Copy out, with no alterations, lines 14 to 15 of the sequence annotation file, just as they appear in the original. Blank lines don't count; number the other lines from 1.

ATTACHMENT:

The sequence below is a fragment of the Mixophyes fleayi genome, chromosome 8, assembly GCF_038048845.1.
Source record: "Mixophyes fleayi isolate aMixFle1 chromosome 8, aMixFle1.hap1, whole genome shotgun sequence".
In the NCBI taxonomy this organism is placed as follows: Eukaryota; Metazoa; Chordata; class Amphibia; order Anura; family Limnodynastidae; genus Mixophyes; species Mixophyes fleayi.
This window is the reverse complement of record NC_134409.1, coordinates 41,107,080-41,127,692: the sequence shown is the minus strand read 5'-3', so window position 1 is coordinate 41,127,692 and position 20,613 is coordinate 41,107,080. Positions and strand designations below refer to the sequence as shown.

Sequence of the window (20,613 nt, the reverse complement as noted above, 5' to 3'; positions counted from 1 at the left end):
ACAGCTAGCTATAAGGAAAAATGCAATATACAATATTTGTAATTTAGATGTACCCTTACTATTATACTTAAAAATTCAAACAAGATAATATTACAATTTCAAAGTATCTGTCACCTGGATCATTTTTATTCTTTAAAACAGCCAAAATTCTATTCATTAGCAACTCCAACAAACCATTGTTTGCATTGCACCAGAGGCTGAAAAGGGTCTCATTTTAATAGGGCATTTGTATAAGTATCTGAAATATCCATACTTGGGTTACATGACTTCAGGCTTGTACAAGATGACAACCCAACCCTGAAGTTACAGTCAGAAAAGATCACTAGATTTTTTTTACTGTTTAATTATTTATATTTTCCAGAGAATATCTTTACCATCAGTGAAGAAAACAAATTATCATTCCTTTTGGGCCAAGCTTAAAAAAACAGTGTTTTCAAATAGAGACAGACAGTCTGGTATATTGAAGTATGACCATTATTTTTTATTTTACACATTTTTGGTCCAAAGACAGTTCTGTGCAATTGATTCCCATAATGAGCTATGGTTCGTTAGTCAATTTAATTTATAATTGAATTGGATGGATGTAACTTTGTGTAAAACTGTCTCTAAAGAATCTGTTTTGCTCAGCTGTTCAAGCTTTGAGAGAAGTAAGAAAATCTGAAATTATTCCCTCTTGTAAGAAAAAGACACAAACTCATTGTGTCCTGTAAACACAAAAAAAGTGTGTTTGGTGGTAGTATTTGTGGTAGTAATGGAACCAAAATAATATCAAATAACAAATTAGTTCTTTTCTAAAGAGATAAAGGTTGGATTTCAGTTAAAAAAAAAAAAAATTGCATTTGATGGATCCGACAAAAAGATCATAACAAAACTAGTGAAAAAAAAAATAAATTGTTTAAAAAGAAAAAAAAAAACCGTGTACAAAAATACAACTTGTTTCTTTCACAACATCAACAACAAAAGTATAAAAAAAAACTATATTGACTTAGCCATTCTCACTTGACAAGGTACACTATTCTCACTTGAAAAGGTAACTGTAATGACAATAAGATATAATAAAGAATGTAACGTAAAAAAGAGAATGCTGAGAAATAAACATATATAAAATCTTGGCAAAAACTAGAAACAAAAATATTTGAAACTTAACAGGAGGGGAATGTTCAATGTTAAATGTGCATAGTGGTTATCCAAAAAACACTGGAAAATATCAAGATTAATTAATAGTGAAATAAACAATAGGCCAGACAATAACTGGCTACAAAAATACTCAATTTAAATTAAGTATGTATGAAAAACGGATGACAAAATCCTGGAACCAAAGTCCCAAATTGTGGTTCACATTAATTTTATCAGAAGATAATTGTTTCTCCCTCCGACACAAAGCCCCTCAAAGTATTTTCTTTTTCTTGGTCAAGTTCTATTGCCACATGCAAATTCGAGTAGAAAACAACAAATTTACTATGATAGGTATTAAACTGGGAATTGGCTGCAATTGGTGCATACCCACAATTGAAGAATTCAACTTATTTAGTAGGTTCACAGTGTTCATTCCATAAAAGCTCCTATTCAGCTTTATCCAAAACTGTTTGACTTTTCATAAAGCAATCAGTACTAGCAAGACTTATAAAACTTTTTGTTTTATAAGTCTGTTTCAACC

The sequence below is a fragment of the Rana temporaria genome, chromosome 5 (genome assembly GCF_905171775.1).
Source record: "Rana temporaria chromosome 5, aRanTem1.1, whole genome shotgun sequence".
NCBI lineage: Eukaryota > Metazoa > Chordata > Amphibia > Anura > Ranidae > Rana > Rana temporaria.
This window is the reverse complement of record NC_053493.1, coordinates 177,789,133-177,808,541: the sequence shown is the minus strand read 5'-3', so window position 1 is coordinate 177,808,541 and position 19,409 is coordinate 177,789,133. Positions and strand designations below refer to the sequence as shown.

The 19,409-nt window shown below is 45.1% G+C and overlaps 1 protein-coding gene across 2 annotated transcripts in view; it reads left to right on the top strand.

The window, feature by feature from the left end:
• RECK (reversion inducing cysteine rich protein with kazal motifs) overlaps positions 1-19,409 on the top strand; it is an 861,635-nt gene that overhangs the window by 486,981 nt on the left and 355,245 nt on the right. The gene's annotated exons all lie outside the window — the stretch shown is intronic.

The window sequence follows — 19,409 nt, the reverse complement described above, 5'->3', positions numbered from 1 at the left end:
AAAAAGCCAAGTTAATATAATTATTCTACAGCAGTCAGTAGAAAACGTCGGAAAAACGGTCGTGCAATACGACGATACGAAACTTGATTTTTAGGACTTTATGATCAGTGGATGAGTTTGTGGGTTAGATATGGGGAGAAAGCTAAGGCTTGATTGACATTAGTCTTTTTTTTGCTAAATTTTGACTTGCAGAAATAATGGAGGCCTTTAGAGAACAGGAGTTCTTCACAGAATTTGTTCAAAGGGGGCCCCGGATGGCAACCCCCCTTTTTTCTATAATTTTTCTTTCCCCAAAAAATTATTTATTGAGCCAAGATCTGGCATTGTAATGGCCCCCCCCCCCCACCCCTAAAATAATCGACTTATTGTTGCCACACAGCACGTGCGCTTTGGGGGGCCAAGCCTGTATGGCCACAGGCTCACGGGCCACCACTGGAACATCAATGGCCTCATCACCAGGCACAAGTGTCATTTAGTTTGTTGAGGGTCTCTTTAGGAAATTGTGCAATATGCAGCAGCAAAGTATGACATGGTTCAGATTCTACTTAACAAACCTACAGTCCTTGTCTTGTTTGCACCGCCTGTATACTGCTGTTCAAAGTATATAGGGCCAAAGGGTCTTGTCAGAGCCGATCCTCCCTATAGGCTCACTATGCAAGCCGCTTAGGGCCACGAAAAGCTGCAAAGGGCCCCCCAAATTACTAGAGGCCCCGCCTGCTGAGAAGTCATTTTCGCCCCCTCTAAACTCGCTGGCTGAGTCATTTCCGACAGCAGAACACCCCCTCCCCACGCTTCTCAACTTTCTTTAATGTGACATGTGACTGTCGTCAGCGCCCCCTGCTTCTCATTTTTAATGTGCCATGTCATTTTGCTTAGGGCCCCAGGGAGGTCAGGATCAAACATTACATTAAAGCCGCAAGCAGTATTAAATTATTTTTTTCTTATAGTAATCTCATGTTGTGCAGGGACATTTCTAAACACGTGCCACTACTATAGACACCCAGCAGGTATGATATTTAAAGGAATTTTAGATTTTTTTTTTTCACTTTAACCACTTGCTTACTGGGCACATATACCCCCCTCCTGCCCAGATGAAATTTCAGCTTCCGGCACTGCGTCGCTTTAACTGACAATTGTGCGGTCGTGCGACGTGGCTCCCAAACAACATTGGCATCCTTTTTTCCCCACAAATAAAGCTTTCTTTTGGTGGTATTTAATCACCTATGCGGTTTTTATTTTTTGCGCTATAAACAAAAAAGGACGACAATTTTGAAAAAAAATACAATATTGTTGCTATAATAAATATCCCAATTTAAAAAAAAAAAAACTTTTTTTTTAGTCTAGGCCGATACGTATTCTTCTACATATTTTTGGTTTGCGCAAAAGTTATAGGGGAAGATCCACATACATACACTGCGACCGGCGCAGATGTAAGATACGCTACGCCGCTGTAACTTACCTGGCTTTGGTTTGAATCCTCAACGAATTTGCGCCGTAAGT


The window sequence follows — 19,409 nt, the reverse complement described above, 5'->3', positions numbered from 1 at the left end:
AAAAAGCCAAGTTAATATAATTATTCTACAGCAGTCAGTAGAAAACGTCGGAAAAACGGTCGTGCAATACGACGATACGAAACTTGATTTTTAGGACTTTATGATCAGTGGATGAGTTTGTGGGTTAGATATGGGGAGAAAGCTAAGGCTTGATTGACATTAGTCTTTTTTTTGCTAAATTTTGACTTGCAGAAATAATGGAGGCCTTTAGAGAACAGGAGTTCTTCACAGAATTTGTTCAAAGGGGGCCCCGGATGGCAACCCCCCTTTTTTCTATAATTTTTCTTTCCCCAAAAAATTATTTATTGAGCCAAGATCTGGCATTGTAATGGCCCCCCCCCCCCACCCCTAAAATAATCGACTTATTGTTGCCACACAGCACGTGCGCTTTGGGGGGCCAAGCCTGTATGGCCACAGGCTCACGGGCCACCACTGGAACATCAATGGCCTCATCACCAGGCACAAGTGTCATTTAGTTTGTTGAGGGTCTCTTTAGGAAATTGTGCAATATGCAGCAGCAAAGTATGACATGGTTCAGATTCTACTTAACAAACCTACAGTCCTTGTCTTGTTTGCACCGCCTGTATACTGCTGTTCAAAGTATATAGGGCCAAAGGGTCTTGTCAGAGCCGATCCTCCCTATAGGCTCACTATGCAAGCCGCTTAGGGCCACGAAAAGCTGCAAAGGGCCCCCCAAATTACTAGAGGCCCCGCCTGCTGAGAAGTCATTTTCGCCCCCTCTAAACTCGCTGGCTGAGTCATTTCCGACAGCAGAACACCCCCTCCCCACGCTTCTCAACTTTCTTTAATGTGACATGTGACTGTCGTCAGCGCCCCCTGCTTCTCATTTTTAATGTGCCATGTCATTTTGCTTAGGGCCCCAGGGAGGTCAGGATCAAACATTACATTAAAGCCGCAAGCAGTATTAAATTATTTTTTTCTTATAGTAATCTCATGTTGTGCAGGGACATTTCTAAACACGTGCCACTACTATAGACACCCAGCAGGTATGATATTTAAAGGAATTTTAGATTTTTTTTTTTCACTTTAACCACTTGCTTACTGGGCACATATACCCCCCTCCTGCCCAGATGAAATTTCAGCTTCCGGCACTGCGTCGCTTTAACTGACAATTGTGCGGTCGTGCGACGTGGCTCCCAAACAACATTGGCATCCTTTTTTCCCCACAAATAAAGCTTTCTTTTGGTGGTATTTAATCACCTATGCGGTTTTTATTTTTTGCGCTATAAACAAAAAAGGACGACAATTTTGAAAAAAAATACAATATTGTTGCTATAATAAATATCCCAATTTAAAAAAAAAAAAACTTTTTTTTTAGTCTAGGCCGATACGTATTCTTCTACATATTTTTGGTTTGCGCAAAAGTTATAGGGGAAGATCCACATACATACACTGCGACCGGCGCAGATGTAAGATACGCTACGCCGCTGTAACTTACCTGGCTTTGGTTTGAATCCTCAACGAATTTGCGCCGTAAGT